Michael E. Marotta writes:
"Discussing the etymology of
"Shrove Tuesday" I discovered "shroff" in the Merriam
Webster Ninth Collegiate. (It is also in the 6th and 10th.
Although it is in the New World hardcover up through
1969, it is not in my paperback edition from 1979.)
Searching the ANS Library returned no hits on this word.
What is most interesting is that actually testing money is
explicitly one of the services of the shroff.
I then found other references online that point to
variants such as serafine (xerafin), a word for Arabic
gold coins well known to American colonial merchants.
Sir Henry Yule C.B., K.C.S.I. and A. C. Burnell Hobson
The Anglo-Indian Dictionary pages 831-832
SHROFF, s. A money-changer, a banker. Ar. sarraf,
sairafi, sairaf. The word is used by Europeans in China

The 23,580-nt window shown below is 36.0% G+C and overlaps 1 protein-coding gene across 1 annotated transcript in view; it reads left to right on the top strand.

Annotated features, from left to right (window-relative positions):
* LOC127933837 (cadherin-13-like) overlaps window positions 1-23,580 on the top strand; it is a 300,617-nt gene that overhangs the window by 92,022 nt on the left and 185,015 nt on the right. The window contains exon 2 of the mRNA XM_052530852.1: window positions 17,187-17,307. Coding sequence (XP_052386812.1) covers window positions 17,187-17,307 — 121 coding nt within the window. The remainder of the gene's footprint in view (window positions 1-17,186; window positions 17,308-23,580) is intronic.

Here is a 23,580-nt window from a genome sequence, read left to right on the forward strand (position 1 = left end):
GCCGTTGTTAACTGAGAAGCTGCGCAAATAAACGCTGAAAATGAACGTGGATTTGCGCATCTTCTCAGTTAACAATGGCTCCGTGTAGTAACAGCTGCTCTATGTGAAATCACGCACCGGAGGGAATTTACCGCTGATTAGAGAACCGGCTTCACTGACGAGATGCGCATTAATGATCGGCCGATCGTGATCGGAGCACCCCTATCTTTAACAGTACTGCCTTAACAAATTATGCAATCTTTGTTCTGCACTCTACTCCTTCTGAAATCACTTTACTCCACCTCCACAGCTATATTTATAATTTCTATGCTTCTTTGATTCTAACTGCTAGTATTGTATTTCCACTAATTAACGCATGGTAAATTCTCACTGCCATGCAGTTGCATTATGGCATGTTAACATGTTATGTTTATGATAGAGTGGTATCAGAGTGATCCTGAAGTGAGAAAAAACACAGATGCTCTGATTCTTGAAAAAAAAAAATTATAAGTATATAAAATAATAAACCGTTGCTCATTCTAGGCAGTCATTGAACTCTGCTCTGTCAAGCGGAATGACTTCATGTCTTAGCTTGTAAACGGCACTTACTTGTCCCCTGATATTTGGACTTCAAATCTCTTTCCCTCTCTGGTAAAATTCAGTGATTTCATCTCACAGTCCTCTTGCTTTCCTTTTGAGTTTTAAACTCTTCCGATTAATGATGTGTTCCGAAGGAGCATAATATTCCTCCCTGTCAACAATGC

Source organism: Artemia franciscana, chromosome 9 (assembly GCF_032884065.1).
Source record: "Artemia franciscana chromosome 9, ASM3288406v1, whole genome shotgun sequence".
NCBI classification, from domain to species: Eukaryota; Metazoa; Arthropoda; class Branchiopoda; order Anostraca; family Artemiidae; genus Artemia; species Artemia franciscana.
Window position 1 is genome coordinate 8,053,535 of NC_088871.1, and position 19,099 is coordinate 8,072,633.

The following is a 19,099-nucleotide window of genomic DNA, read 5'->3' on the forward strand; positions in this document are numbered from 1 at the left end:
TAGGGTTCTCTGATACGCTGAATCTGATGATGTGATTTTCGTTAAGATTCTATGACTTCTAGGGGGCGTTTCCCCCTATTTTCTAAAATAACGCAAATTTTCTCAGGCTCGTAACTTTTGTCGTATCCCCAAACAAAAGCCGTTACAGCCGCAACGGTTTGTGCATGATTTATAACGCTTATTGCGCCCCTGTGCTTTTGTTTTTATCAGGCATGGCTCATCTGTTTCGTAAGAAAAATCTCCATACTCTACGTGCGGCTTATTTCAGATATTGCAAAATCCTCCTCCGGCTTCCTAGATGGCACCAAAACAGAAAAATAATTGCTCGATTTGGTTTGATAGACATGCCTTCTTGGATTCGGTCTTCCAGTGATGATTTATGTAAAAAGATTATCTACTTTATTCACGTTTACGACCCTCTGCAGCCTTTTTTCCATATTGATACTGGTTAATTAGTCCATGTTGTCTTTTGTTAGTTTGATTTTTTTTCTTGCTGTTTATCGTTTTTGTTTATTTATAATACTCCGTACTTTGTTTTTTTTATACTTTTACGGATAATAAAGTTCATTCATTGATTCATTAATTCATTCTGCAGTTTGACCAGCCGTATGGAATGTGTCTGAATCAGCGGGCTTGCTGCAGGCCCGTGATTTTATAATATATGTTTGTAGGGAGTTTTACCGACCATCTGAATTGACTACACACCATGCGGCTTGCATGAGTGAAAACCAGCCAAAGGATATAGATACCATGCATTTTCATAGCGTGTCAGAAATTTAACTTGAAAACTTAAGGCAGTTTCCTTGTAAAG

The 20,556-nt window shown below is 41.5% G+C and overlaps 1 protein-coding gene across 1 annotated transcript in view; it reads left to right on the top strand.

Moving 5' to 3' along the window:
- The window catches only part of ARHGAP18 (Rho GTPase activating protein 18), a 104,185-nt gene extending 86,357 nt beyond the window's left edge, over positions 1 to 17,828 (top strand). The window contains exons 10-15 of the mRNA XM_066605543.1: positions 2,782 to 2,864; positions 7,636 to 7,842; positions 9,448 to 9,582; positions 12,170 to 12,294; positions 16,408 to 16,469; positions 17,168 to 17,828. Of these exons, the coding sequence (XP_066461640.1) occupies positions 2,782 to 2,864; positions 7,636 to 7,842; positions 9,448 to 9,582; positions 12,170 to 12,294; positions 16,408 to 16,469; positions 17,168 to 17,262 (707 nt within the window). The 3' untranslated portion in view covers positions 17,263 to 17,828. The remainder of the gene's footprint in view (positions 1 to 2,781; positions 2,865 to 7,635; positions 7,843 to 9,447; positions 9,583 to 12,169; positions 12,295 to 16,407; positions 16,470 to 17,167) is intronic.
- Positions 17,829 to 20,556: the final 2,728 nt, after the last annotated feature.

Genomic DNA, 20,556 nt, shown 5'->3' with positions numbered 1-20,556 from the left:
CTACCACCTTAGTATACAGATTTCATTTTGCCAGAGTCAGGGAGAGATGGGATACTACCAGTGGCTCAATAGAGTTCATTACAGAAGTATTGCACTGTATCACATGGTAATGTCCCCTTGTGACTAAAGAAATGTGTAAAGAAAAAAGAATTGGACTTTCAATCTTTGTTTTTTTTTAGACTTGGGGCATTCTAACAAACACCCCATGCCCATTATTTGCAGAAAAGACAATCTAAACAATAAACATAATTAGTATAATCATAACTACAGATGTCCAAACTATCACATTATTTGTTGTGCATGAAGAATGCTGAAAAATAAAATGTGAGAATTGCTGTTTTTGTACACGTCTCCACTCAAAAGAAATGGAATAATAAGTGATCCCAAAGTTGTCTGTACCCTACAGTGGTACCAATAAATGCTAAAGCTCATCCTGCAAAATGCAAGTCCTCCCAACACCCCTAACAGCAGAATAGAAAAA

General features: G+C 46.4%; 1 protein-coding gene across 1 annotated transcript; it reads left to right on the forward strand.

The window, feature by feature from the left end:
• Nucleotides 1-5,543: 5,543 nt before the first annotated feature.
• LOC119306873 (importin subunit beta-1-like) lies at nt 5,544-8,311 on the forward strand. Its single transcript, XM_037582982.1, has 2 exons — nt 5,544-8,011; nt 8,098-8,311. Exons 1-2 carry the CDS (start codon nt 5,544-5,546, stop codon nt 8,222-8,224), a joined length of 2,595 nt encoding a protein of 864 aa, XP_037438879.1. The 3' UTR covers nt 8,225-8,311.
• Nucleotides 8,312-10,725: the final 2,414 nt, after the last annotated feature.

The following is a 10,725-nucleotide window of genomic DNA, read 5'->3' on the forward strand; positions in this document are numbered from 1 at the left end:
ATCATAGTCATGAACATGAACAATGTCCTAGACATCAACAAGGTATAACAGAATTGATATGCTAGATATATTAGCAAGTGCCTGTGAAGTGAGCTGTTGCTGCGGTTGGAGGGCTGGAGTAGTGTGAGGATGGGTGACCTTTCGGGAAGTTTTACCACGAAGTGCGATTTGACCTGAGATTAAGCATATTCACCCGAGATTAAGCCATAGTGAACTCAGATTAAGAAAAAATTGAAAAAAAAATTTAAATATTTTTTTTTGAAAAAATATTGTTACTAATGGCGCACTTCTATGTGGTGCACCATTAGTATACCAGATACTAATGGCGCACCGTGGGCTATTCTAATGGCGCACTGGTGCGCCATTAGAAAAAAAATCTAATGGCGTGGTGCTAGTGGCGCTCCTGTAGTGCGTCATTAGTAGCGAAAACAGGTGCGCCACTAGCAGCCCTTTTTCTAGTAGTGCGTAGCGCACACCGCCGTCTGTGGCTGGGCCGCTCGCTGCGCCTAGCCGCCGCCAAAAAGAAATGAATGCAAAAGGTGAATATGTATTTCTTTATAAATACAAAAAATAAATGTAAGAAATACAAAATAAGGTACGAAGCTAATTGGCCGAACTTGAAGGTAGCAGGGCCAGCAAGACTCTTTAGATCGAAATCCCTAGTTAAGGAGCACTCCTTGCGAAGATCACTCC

as well as in India, and is there applied to the experts
who are employed by banks and mercantile firms to
check the quality of the dollars that pass into the houses.
"Shroffing schools are common in Canton, where teachers
of the art keep bad dollars for the purpose of exercising
their pupils; and several works on the subject have been
published there, with numerous illustrations of dollars
and other foreign coins, the methods of scooping out
silver and filling up with copper or lead, comparisons
between genuine and counterfeit dollars, the difference
between native and foreign milling, etc., etc."
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